Being in treatment for cancer was like starring in my very own reality show 24/7: all cancer, all the time. I don't want this blog to be like that. So today, on Jesus' birthday, I thought I'd share a meditation about spotting him unexpectedly.
Jesus sat one table over from me at Steak and Shake in western Indiana on a trip I took a few years ago. I wasn’t expecting him there, which was of course foolish of me. At first he didn’t look like Jesus—big, beefy, and blond, wearing a plain gray t-shirt and blue jeans. Watching him, however, I realized his true identity.
After I ordered, a couple came in and sat down next to each other in a booth, but they weren’t lovebirds. He was angry, speaking coarsely and harshly to her, disturbing the restaurant's family atmosphere. He personified my father’s descriptive phrase, “He looked rough.” She was told not to say another word, and she did not, but sat blocked in and cowed.
The manager on duty, a twenty-something young woman, delivered Jesus’ meal, and they began quietly to discuss the couple. She didn’t want to interfere in someone else’s business, she said. “They’re bothering others,” Jesus said. “If you want to confront him, I’ve got your back.”
The man and woman went outside together, where the tirade continued, with the man poking the air, though he hadn’t touched the woman. But both Jesus and the manager were watching. We all hoped he wouldn’t hit her. The manager debated calling the police number for domestic violence; Jesus didn’t remember the number off the top of his head.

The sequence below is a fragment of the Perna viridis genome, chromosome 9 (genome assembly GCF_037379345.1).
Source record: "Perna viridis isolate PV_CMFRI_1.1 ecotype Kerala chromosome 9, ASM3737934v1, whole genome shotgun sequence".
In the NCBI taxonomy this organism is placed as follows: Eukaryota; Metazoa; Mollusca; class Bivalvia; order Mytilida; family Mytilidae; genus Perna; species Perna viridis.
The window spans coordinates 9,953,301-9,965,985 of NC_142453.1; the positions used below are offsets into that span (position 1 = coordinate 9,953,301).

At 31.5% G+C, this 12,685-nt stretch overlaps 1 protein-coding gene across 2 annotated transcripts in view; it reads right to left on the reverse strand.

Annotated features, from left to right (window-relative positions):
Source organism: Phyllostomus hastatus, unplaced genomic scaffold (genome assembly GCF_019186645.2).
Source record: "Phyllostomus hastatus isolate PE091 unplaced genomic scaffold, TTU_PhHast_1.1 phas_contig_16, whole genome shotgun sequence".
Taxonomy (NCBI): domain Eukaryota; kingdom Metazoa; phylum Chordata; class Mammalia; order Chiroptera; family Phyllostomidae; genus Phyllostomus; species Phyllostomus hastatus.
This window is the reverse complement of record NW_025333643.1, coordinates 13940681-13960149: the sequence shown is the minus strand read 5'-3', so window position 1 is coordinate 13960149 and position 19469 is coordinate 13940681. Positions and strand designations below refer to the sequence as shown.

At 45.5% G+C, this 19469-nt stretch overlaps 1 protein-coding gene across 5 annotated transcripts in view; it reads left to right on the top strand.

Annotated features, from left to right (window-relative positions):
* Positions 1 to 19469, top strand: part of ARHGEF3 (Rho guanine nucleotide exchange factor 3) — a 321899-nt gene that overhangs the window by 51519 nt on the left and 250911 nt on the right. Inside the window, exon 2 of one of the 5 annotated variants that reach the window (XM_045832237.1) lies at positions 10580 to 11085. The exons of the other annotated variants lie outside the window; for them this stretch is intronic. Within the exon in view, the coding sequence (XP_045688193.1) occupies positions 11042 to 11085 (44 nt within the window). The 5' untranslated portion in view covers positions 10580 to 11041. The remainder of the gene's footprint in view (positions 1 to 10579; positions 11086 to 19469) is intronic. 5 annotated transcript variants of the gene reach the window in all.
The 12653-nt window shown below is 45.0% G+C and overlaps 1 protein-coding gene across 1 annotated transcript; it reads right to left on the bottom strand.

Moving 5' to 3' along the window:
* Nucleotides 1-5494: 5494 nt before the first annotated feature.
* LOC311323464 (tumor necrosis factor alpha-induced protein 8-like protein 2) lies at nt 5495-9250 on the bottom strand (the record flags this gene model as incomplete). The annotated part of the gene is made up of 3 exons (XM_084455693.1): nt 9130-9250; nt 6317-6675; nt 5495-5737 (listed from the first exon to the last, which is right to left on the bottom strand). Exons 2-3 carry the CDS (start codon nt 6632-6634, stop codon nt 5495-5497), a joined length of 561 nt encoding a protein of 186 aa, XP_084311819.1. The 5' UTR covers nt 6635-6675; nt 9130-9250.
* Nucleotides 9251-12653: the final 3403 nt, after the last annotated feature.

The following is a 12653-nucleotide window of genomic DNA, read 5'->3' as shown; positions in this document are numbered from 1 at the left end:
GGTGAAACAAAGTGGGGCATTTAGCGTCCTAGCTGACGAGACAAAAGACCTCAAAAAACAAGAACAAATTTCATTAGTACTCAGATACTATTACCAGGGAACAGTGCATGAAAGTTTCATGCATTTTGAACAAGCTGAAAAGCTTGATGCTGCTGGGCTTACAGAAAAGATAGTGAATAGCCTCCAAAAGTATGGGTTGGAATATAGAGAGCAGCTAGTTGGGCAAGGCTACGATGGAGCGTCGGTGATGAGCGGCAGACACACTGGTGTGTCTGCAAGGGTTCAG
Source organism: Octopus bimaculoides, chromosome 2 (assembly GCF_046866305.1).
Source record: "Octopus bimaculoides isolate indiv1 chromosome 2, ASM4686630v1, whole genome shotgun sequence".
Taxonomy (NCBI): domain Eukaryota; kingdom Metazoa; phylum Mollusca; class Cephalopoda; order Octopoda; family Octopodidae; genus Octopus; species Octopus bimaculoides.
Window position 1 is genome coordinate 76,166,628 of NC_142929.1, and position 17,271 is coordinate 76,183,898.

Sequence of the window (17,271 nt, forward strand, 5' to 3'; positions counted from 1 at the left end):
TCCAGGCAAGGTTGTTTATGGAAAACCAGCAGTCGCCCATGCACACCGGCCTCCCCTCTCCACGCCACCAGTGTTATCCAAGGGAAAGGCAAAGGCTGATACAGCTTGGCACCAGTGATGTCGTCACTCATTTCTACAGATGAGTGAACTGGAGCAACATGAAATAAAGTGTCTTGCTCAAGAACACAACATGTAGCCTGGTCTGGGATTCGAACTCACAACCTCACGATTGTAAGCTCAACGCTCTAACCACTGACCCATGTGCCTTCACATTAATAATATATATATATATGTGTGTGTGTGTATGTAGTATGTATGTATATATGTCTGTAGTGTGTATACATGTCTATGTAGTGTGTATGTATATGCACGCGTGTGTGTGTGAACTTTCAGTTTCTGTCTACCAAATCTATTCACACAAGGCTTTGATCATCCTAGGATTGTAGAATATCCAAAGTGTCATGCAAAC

Without physical violence, the man re-entered the restaurant and sat down. The woman stayed outside long enough to smoke a cigarette. I found myself praying for her, and for the man who treated her that way. When she came in, their food arrived at the table, and amity seemed restored. I went back to reading.
When I finished my meal, I stopped by the table where Jesus sat to thank him. I noticed that his blue eyes were bloodshot, as if he’d been gazing at far distances through smoke.
He waved away my thanks. “You don’t know about people,” he told me. “That could have been the first fight they ever had.”
I didn’t think so, but it was typical of Jesus to give people the benefit of the doubt.
“Everybody makes mistakes. You never know.”
I realized I was in the presence of the Jesus of John 8, the one who just doodled in the dust while accusations against a woman flew around. That Jesus finally looked at the crowd of men and said, “He that is without sin, let him cast the first stone.”
In the twenty-first century Jesus said, “I’ve been coming to this restaurant for fifteen years. These girls work harder than anyone I know. She didn’t need that kind of hassle.”
I was tearing up, and thought it better to go before I started blubbering all over Jesus. I thanked him again and left, praying that he was—as he so often has been—right about someone.